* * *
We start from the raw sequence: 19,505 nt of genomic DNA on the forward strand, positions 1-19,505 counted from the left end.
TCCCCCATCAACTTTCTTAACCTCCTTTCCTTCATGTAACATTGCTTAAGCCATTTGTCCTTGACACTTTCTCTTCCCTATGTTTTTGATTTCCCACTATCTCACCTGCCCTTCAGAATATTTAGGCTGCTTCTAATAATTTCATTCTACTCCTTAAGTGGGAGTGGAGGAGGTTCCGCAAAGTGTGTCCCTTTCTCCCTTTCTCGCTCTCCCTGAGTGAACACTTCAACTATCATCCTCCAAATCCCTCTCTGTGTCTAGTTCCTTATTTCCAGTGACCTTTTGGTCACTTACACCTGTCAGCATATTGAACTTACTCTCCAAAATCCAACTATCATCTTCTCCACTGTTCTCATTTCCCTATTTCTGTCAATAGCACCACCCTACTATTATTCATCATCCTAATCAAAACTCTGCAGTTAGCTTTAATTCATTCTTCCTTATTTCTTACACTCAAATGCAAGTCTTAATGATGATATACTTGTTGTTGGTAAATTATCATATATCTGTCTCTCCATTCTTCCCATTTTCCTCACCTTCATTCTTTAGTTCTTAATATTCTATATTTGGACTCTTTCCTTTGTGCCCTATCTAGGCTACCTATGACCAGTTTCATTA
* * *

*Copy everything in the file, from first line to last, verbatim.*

We start from the raw sequence: 19,505 nt of genomic DNA on the forward strand, positions 1-19,505 counted from the left end.
TCCCCCATCAACTTTCTTAACCTCCTTTCCTTCATGTAACATTGCTTAAGCCATTTGTCCTTGACACTTTCTCTTCCCTATGTTTTTGATTTCCCACTATCTCACCTGCCCTTCAGAATATTTAGGCTGCTTCTAATAATTTCATTCTACTCCTTAAGTGGGAGTGGAGGAGGTTCCGCAAAGTGTGTCCCTTTCTCCCTTTCTCGCTCTCCCTGAGTGAACACTTCAACTATCATCCTCCAAATCCCTCTCTGTGTCTAGTTCCTTATTTCCAGTGACCTTTTGGTCACTTACACCTGTCAGCATATTGAACTTACTCTCCAAAATCCAACTATCATCTTCTCCACTGTTCTCATTTCCCTATTTCTGTCAATAGCACCACCCTACTATTATTCATCATCCTAATCAAAACTCTGCAGTTAGCTTTAATTCATTCTTCCTTATTTCTTACACTCAAATGCAAGTCTTAATGATGATATACTTGTTGTTGGTAAATTATCATATATCTGTCTCTCCATTCTTCCCATTTTCCTCACCTTCATTCTTTAGTTCTTAATATTCTATATTTGGACTCTTTCCTTTGTGCCCTATCTAGGCTACCTATGACCAGTTTCATTA